“Humans are not going to stop sea level rise on the time scale of a few centuries by ceasing emissions of CO2,” Bradley wrote at IER [No: Judith Curry stated this]. He concluded that “The good news is that sea level rise is much more modest than false prognosticators have led us to believe. Al Gore’s worst case scenario fooled some for a time, but no more.
[…] Rather than attempt to shave fractions of an inch off of future sea level rise in the distant future, policymakers should keep fossil fuels affordable, plentiful, and reliable to deal with climate and weather events of all kinds. Free-market adaptation, not a futile crusade to ‘stabilize’ climate, is the obvious choice for a free, prosperous world.”
Note that Bradley/Curry’s claims that sea level rise is exaggerated is one of several myths debunked by SkepticalScience.
Bradley [August 2017] spoke at an event hosted by the World Affairs Council of Houston titled “Local to Global Politics: Climate Change.”
“Knowing that climate activists abounded at the two-and-a-half day affair, I pitched an optimistic view of free markets and a cautionary one about intellectual elites identifying problems for the government to solve,” Bradley wrote at IER, adding: “My first slide was a quotation from William Happer, Professor of Physics, Princeton University: ‘I believe that the increase of CO2 is not a cause for alarm and will be good for mankind.’”
He concludes by supporting the ”red team-blue team debate on climate science” proposed under Scott Pruitt’s EPA, adding that “This same debate deserves to be held in every classroom and public forum across the country.”
Bradley [November 20, 2015] wrote an Op-Ed at Forbes titled “Oil-Export Ban: Holding America Back,” where he argued that “restrictions on crude exports have no public purpose.”
’tis nought but a badge of honour.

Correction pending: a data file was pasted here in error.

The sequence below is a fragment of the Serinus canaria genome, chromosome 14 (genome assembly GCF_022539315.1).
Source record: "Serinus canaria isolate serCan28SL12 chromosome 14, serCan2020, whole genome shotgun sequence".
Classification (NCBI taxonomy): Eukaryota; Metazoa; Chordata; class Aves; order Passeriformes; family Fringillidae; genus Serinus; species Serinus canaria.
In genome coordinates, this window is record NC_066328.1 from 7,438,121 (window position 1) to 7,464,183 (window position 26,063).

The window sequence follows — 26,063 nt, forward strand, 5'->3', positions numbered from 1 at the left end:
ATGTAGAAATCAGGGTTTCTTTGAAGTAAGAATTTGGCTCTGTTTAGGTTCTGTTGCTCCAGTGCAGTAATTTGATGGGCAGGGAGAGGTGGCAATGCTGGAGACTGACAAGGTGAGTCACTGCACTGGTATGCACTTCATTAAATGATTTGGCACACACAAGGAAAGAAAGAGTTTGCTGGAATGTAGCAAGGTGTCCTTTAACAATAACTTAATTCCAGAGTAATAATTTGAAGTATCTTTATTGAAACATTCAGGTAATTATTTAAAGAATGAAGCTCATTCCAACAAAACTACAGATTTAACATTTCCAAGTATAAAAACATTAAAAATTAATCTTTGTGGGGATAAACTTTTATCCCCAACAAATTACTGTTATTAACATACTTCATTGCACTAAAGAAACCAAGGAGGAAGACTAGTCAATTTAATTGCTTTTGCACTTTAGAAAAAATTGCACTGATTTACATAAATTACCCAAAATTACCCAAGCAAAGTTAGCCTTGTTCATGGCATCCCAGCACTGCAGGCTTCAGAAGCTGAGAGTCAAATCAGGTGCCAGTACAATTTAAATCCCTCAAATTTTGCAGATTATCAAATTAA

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I’ve been trying to figure out two things, and since you mention “the free-market […] side of the energy and climate debate,” perhaps as an economist you’re someone who can help me.
1. Why do free-market capitalism advocates (who are climate change contrarians) not fight fossil fuel subsidies? What am I missing about “free” and “market”? Why is it okay with free-marketers that taxpayers get stuck paying trillions of dollars every year to cover the externalized costs of fossil fuel corporations? After over a century?
2. Why do you then say that renewable energy — an industry in its infancy — should be able to “stand on its own two feet”?
It seems like ideological blindness, and I truly don’t get it. Are you able to shed light?
I just read this: “Because a free market system is based solely on supply and demand, it leads to free competition in the economy, without any intervention from outside forces” (https://www.investopedia.com/ask/answers/042215/what-difference-between-capitalist-system-and-free-market-system.asp).
If the whole point is “no intervention from outside forces,” why are outside forces (taxpayers) having to intervene so much to keep these corporations afloat? Why are these businesses not happy (and willing and proud) to pay their externalized costs before they “compete”? Can you see where it might seem hypocritical to some of us? It feels like you’re cheating and scamming the rest of us, and that the “free” in free market includes stealing anything “free” that you can get your hands on. I dunno.
p.s. “Climate consensus,” as you call it, is consensus among climate scientists — not engineers and old geographers and, well, economists, etc. (Although the current chair of the IPCC is a fossil fuel economist of all things! 😉
Good point. Classical liberals (free market supporters) want to eliminate all direct subsidies to all energies. Oil and gas get the least; wind and solar the most.
Actually, wind and solar are not infant industries:
See wind: https://www.instituteforenergyresearch.org/renewable/wind/subsidized-wind-noncompetitive-wind/
Solar and wind here: https://files.texaspolicy.com/uploads/2018/11/07094253/The-Economic-Fall-and-Political-Rise-of-Renewable-Energy-ACEE-Bradley.pdf
Energy density is key–the minerals win over dilute, intermittent alternatives.